Prepared by Milan Chytrý, Valério D. Pillar, Jodi N. Price, Viktoria Wagner, Susan K. Wiser & David Zelený
This text has been published as part of the Editorial in Applied Vegetation Science on January 2023 (https://doi.org/10.1111/avsc.12705)
When looking for a suitable journal in which to publish manuscripts, we usually consider how the topic of the study matches the journal’s scope, and how reputable the journal is, which is typically judged from the impact factor or a similar citation-based metric. However, we may pay little attention to who owns the journal. Does journal ownership really matter? Here we argue that it does, and it is one of the critical criteria that authors should consider.
Historically, scientific journals were founded to facilitate communication between scholars. Since this communication was in the interest of scholars, the first scientific journals that emerged in the 17th century were published by scientific societies and funded by their members or wealthy philanthropists (Guédon, 2001). Later, some journals were also sponsored by government-funded institutions, but until the mid-20th century, scientific journals generally did not create profit.
In the post-World War II period, the number of new scientific articles increased at an annual growth rate of 5.1% and a doubling time of 14 years (Bornmann et al. 2021). These numbers exceeded the capacity of scientific societies, whose members usually edited society journals on a voluntary basis. A publishing industry emerged with professional for-profit publishers to whom many societies turned over their journals. Subscription prices rose and became affordable only to large libraries and wealthy institutions, while many scientists lost direct access to publications. This was the case for Vegetatio, the journal founded in 1948 by the International Association for Vegetation Science (IAVS), and to some extent for Phytocoenologia, founded in 1974 by the same society. Disappointment with the publishers’ policies led to the resignation of entire editorial boards of these journals in 1990 and 2019.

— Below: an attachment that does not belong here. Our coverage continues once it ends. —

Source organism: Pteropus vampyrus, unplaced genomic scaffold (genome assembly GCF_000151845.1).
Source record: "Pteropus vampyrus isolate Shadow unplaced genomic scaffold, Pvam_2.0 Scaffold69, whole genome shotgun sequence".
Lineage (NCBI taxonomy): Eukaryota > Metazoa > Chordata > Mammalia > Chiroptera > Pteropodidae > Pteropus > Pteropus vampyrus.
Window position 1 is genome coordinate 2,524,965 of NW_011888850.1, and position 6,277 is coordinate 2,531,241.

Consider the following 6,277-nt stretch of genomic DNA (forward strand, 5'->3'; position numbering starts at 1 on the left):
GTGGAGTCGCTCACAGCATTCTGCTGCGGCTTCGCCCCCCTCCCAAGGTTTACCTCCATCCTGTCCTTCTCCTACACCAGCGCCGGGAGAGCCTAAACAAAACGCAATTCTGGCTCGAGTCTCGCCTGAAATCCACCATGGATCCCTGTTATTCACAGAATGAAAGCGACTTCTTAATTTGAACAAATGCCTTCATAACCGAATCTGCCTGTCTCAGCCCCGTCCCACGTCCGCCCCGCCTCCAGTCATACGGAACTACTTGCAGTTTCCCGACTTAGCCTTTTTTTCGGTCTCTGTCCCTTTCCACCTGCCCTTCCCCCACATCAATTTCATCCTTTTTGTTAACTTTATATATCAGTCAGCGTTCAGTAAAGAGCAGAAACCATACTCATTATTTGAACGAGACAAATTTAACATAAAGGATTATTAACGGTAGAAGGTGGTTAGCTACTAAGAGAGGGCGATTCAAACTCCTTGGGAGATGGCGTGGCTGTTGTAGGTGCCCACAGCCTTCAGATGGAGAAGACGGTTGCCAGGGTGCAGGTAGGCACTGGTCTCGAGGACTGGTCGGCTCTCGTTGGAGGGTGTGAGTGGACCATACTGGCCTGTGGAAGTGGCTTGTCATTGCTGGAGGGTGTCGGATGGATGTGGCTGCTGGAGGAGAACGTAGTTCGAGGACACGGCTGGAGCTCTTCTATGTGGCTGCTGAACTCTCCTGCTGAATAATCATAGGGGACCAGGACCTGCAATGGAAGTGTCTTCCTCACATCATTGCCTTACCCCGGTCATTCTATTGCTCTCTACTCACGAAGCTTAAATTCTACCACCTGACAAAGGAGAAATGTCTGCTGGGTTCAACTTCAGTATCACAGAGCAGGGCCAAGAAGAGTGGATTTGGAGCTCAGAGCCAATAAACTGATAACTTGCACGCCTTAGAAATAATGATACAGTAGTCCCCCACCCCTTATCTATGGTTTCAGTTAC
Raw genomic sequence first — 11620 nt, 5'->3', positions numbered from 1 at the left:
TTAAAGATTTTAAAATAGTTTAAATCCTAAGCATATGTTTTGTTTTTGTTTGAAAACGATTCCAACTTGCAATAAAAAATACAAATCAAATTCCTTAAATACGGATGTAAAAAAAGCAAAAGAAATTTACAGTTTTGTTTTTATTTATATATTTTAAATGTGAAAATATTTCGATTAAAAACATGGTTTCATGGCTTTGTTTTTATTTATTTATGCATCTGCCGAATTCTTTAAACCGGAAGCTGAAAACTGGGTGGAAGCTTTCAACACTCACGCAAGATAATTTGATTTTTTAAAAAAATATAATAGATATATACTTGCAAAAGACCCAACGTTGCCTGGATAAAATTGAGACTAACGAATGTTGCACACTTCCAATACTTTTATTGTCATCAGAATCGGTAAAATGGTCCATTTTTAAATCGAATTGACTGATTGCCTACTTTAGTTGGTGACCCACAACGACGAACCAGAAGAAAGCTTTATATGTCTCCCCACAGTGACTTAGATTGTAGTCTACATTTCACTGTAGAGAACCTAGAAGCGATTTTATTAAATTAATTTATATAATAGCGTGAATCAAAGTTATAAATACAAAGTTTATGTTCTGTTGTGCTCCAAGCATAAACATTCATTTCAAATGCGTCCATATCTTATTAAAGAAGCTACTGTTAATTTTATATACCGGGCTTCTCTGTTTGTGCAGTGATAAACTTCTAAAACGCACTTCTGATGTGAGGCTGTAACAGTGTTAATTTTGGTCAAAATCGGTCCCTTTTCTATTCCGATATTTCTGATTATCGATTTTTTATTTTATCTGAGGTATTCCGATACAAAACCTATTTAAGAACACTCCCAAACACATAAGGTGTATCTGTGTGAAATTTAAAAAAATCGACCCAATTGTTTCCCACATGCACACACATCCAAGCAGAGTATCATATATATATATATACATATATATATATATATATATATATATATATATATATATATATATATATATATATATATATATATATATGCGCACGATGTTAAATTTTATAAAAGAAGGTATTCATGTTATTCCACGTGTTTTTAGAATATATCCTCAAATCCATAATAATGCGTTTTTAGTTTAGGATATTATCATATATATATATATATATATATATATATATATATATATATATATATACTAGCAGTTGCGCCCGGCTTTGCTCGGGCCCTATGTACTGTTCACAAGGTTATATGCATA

To replace Vegetatio, the flagship journal of the IAVS, Eddy van der Maarel founded the Journal of Vegetation Science (JVS; van der Maarel et al., 1990) and Applied Vegetation Science (AVS; van der Maarel et al., 1998). Both journals were owned by the IAVS and published by Opulus Press, a small, low-profit publishing house founded for this purpose. However, various scientific publishers gradually merged into a few large companies that dominated the international market. It became clear that a small business could not compete with the large companies that offered subscription packages of hundreds of journals to universities and research institutions. Therefore, IAVS decided to move the publishing of both journals to Wiley-Blackwell Publishers (now Wiley) in 2009 (Wilson et al., 2009).
It is important to emphasize that both JVS and AVS are owned by the IAVS and published by Wiley based on periodically renewed contracts between the Society and the publisher. This means that our Society can change publisher if the contract becomes unfavourable. Similar contracts exist, for example, for the Ecological Society of America, the British Ecological Society, and the Nordic Society Oikos, which all have their society-owned journals published by Wiley. There are many other national or international botanical or ecological societies that publish their journals with other private publishers.